Disney’s CEO Says There Are No Politics In ‘Rogue One,’ But ‘Star Wars’ Has Always Been Political

Trying to argue Star Wars isn’t political is like arguing it doesn’t take place in space. You can’t remove one from the other. But thanks to a recent boycott movement, Disney’s CEO Robert Iger had to comment on the supposed political statements in the soon-to-be-released Rogue One. The Hollywood Reporter asked Iger about the recent ridiculous boycott from deplorable-types dubbed #DumpStarWars. He rightly called it “silly” and that the story itself was “overblown.” Iger also added that the diversity of the film, praised by many, was not a political statement in and of itself but went a bit further. “Frankly, this is a film that the world should enjoy. It is not a film that is, in any way, a political film,” he told THR. “There are no political statements in it, at all.”

I would have to disagree with that part. Star Wars is inherently political and was designed as such by George Lucas. Democracy and dictatorships are prominent themes. The first film alone centers on a fear-mongering regime trying to conquer the universe and a band of rebels trying to free everyone from its grip. In the commentary track to Empire Strikes Back, Lucas says “The Nazis are basically the same costume as we used in the first film and they are designed to be very authoritarian, very empire-like.” And costume designer John Mollo spoke of the creator’s directives, “First of all, he wanted the Imperial people to look efficient, totalitarian, fascist; and the Rebels, the goodies, to look like something out of a Western or the U.S. Marines.”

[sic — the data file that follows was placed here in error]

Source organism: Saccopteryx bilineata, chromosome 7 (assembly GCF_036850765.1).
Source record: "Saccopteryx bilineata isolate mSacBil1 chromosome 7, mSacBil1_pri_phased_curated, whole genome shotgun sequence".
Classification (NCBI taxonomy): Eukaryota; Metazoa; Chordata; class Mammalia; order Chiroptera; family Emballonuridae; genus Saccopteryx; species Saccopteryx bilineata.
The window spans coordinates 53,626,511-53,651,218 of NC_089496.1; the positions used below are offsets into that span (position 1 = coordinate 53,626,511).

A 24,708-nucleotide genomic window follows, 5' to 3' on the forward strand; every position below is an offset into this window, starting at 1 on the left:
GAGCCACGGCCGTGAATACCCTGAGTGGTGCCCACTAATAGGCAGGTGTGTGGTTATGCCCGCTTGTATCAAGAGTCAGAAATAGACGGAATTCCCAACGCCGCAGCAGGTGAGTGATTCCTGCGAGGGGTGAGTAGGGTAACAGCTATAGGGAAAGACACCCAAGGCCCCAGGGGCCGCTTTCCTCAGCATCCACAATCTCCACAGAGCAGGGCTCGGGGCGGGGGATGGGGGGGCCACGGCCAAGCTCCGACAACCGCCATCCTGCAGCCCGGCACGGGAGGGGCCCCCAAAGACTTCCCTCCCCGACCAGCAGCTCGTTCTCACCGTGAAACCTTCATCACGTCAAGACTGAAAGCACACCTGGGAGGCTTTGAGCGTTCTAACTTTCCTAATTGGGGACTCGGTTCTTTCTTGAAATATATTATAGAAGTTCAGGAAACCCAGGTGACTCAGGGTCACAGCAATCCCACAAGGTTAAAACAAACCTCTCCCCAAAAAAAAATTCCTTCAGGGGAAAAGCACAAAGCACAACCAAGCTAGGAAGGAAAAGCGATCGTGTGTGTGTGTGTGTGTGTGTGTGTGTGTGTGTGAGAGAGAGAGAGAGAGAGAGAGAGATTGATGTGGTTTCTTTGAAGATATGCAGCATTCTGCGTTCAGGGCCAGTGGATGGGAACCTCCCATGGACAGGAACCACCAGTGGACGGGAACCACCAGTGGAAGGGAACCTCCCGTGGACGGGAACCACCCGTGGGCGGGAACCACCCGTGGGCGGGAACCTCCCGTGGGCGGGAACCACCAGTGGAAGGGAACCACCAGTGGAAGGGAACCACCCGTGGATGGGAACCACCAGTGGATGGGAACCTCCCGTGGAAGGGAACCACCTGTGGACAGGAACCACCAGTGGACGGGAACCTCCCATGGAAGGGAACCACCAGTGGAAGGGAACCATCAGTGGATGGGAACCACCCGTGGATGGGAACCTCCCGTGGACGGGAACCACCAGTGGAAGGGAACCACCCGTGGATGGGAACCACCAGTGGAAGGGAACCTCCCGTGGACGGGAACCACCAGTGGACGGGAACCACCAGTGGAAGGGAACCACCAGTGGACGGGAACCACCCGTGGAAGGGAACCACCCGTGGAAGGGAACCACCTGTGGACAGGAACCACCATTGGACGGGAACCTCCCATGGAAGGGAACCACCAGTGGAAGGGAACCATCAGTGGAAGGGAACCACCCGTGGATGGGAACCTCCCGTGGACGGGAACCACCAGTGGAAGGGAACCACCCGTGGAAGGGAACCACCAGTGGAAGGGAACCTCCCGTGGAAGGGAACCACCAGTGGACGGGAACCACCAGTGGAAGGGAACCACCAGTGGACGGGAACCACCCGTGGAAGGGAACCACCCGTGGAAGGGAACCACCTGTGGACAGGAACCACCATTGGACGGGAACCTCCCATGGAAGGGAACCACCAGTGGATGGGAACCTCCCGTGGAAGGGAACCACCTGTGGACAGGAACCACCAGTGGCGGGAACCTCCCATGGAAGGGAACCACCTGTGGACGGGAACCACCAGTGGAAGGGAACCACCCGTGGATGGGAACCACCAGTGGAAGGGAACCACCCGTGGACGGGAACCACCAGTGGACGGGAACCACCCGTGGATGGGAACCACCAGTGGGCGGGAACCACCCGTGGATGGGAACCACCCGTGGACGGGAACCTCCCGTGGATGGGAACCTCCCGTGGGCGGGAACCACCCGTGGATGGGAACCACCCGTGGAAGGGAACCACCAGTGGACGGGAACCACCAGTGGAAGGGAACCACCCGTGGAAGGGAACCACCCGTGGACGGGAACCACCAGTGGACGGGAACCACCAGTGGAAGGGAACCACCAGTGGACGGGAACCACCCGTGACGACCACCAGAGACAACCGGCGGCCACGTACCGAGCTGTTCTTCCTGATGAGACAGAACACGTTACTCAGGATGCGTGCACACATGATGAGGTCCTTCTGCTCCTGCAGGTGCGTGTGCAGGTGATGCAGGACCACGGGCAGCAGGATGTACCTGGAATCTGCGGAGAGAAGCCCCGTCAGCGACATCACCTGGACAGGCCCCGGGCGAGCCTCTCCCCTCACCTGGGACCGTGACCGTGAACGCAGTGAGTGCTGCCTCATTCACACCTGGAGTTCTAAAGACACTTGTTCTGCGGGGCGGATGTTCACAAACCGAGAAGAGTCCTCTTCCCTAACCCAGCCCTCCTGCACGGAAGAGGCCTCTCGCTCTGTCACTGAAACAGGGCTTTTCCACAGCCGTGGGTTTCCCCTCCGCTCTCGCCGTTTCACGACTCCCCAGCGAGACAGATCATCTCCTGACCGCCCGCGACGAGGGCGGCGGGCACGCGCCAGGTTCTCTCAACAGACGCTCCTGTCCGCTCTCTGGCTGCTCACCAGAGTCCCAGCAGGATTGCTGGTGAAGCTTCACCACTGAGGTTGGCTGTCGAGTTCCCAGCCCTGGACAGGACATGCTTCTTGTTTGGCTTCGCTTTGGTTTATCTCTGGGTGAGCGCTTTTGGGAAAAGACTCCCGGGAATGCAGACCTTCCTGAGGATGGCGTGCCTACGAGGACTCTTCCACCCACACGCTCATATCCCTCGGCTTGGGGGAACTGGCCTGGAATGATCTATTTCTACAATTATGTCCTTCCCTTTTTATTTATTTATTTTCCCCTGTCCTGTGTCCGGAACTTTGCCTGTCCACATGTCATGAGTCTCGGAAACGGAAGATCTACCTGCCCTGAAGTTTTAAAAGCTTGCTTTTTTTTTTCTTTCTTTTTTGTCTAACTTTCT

We knew a Galactic Senate existed but a large portion of the prequels literally took place in the Senate building watching political choices being made. Watching the rise of the Empire, how it happened despite the intentions of some “good” people, has clear allegorical parallels to our world history. The Supreme Chancellor was elected! That is politics. Lucas himself has said very plainly, “While the psychological basis of Star Wars is mythological, the political and social bases are historical.” It’s what makes this boycott so strange. The lessons we’re meant to take from Star Wars are pretty obvious.

Post our latest U.S. election, Rogue One writers Chris Weitz and Gary Whitta tweeted sentiments comparing Star Wars to our current political landscape. Being a creator doesn’t mean being apolitical and one’s personal beliefs and experiences influence their work without a doubt. But perhaps Iger is trying to be more literal with his statements for the sake of dousing an already blazing fire. He could simply be trying to get across that Rogue One has no political statements because it doesn’t reference liberals, conservatives, or Donald Trump. Which, of course it doesn’t, but that won’t stop some from seeing similarities.

Matt Miller at Esquire puts it quite well, “[Star Wars is] a vague battle of good and evil, where the evil side is led by a violent, totalitarian overlord that was originally modeled after the Third Reich in 1930s Germany. If this image happens to resemble our current militaristic and xenophobic president-elect, then that’s a fault of his movement rather than writers who used a cliche for ‘evil’ that’s been around since the mid-20th century.”

So is Rogue One political? Yes, that’s how it’s always been intended to come across. It’s not promoting an agenda but rather common sense.